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Data analytics in government efforts lack structure

Data analytics in government agencies lack organization, focusing on immediate problems instead of attacking underlying causes without a unified strategy or system.

CAMBRIDGE, Mass. -- The U.S. government is adept at collecting massive amounts of data. Efforts to deploy data analytics in government agencies, however, can be weak and disorganized.

At some agencies, officials say there's a lack of a cohesive system for government analytics and management.

"I recently learned that we have no real concept of data archiving, and data backup and protection," said Bobby Saxon, CTO at the Centers for Medicare & Medicaid Services (CMS).

"We have archived everything in every place," Saxon said. "It's really just wasted data right now."

Data analytics struggles

Speaking on a panel about data analytics in government at the annual MIT Chief Data Officer and Information Quality (CDOIQ) Symposium at the university's Tang Center, Saxon spoke on the struggles his agency has with analytics.

CMS, finally moving out of crisis mode after dealing with widely publicized IT problems with its healthcare.gov website, has an "OK" structure for data analytics and management, Saxon said.

While Saxon said he and his colleagues are working to improve the situation, currently the organization tends to rely on outside vendors to deal with difficult and pressing analytics problems.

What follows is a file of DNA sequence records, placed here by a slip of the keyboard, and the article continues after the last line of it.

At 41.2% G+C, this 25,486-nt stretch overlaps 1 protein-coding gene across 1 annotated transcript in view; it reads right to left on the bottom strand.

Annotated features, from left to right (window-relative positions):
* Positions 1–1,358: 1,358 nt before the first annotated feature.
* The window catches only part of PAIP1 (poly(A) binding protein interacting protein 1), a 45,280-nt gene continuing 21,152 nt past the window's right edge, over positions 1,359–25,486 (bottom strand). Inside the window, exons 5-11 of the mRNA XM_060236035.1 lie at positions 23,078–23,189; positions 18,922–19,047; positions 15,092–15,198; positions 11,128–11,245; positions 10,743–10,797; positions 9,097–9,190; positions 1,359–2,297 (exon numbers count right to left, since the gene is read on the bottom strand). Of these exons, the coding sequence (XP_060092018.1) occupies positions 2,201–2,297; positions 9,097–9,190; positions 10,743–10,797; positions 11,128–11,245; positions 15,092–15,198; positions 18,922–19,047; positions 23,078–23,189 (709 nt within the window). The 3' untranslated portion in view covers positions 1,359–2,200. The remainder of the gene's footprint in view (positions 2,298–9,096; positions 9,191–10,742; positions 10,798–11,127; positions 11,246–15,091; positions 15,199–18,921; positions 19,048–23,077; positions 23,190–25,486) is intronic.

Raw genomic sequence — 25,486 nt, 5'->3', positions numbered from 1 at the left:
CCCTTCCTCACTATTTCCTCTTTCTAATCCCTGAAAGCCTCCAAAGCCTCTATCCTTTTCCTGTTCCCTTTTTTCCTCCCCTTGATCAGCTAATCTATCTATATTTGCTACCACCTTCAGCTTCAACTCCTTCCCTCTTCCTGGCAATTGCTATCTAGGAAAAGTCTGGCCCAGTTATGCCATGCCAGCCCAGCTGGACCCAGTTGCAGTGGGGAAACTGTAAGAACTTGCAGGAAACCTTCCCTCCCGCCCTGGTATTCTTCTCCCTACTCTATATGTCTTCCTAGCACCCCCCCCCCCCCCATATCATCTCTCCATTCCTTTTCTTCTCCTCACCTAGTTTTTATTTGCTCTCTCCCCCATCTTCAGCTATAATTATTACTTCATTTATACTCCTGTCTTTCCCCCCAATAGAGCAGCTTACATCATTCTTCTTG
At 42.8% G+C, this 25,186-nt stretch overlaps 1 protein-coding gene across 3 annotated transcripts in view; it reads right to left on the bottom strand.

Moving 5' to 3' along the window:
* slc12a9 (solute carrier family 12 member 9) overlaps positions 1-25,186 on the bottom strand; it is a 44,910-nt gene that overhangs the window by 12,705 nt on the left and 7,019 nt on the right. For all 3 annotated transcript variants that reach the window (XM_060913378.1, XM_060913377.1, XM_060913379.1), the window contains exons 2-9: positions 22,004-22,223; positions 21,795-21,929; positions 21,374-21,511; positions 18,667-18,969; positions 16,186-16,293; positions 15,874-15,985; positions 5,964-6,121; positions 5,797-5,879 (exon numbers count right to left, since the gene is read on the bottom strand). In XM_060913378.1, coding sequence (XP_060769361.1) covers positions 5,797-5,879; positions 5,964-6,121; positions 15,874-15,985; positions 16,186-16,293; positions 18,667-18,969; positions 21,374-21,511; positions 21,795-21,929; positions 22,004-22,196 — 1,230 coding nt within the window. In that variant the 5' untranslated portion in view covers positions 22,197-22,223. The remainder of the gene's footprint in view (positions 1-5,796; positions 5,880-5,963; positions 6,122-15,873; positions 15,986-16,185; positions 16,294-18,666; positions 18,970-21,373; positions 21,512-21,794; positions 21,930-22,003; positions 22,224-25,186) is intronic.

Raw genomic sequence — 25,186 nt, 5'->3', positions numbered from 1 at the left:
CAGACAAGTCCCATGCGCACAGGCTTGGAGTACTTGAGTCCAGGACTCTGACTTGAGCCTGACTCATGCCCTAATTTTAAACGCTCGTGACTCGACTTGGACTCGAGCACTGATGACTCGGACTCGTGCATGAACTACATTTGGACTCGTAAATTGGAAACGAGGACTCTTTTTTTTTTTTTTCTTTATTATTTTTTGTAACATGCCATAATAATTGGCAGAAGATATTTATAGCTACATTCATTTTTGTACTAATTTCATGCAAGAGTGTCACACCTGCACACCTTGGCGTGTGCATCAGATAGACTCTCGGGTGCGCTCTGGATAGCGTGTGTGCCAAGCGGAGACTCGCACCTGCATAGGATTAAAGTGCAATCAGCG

"In the world of predictive analytics, typically the average vendor or subject expert will ask what are your questions, and go off and try to solve questions for you, and then ask if you have any more questions," Saxon said.

Panelists at the annual MIT CDOIQ Symposium in Cambridge, Mass.
Left to right: Bobby Saxon, CTO, Centers for Medicare & Medicaid Services; John Eltinge, U.S. Census Bureau; and Mark Krzysko of the Department of Defense at the annual MIT CDOIQ Symposium in Cambridge, Mass.

Outside help costly

Ultimately, while government analytics problems tend to be fixed to some extent, the IT corrections solutions can take weeks, and often simply are too expensive in the long term, Saxon explained.

I recently learned that we have no real concept of data archiving, and data backup and protection.
Bobby SaxonCTO, Centers for Medicare & Medicaid Services

In addition, employees aren't learning additional data analytics in government techniques, and can't immerse themselves in the problems at hand and actually be able to discover the root issues of what might be going wrong.

Panel moderator Mark Krzysko of the Department of Defense's Office of the Under Secretary of Defense for Acquisition, Technology and Logistics, noted a similar problem in his agency.

Krzysko, who is deputy director of enterprise information there, said he had honed a personal strategy in his early years with the agency: "Use the tools they've given you."

When a data dilemma arose, often he might see employees making calls to the Air Force or the Army for answers, instead of relying on their own government analytics tools, he said.

The panel, "Data Analytics to Solve Government Problems," was part of the 12th Annual MIT CDOIQ Symposium, held July 18 to 20.

The panel also included John Eltinge, assistant director of research and methodology at the United States Census Bureau.

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